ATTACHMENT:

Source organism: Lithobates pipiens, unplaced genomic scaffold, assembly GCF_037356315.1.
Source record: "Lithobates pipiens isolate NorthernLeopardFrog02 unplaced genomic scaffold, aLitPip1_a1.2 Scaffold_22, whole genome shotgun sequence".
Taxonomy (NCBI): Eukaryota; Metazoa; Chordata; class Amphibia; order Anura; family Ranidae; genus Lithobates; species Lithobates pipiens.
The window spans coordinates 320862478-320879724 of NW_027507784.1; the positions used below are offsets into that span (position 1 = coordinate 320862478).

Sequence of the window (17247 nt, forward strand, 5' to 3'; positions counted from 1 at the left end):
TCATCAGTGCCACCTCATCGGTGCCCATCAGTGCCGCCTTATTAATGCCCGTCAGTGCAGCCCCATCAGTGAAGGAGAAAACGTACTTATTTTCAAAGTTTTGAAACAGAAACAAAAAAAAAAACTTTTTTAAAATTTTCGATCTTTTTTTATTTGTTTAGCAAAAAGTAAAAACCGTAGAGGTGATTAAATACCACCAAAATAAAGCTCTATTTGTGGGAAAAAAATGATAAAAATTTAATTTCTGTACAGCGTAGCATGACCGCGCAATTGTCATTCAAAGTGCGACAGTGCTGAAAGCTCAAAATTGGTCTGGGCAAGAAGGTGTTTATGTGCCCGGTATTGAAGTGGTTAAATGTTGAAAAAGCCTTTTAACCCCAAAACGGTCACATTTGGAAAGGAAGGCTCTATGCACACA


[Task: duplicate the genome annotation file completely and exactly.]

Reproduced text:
Source organism: Lithobates pipiens, unplaced genomic scaffold, assembly GCF_037356315.1.
Source record: "Lithobates pipiens isolate NorthernLeopardFrog02 unplaced genomic scaffold, aLitPip1_a1.2 Scaffold_22, whole genome shotgun sequence".
Taxonomy (NCBI): Eukaryota; Metazoa; Chordata; class Amphibia; order Anura; family Ranidae; genus Lithobates; species Lithobates pipiens.
The window spans coordinates 320862478-320879724 of NW_027507784.1; the positions used below are offsets into that span (position 1 = coordinate 320862478).

Sequence of the window (17247 nt, forward strand, 5' to 3'; positions counted from 1 at the left end):
TCATCAGTGCCACCTCATCGGTGCCCATCAGTGCCGCCTTATTAATGCCCGTCAGTGCAGCCCCATCAGTGAAGGAGAAAACGTACTTATTTTCAAAGTTTTGAAACAGAAACAAAAAAAAAAACTTTTTTAAAATTTTCGATCTTTTTTTATTTGTTTAGCAAAAAGTAAAAACCGTAGAGGTGATTAAATACCACCAAAATAAAGCTCTATTTGTGGGAAAAAAATGATAAAAATTTAATTTCTGTACAGCGTAGCATGACCGCGCAATTGTCATTCAAAGTGCGACAGTGCTGAAAGCTCAAAATTGGTCTGGGCAAGAAGGTGTTTATGTGCCCGGTATTGAAGTGGTTAAATGTTGAAAAAGCCTTTTAACCCCAAAACGGTCACATTTGGAAAGGAAGGCTCTATGCACACA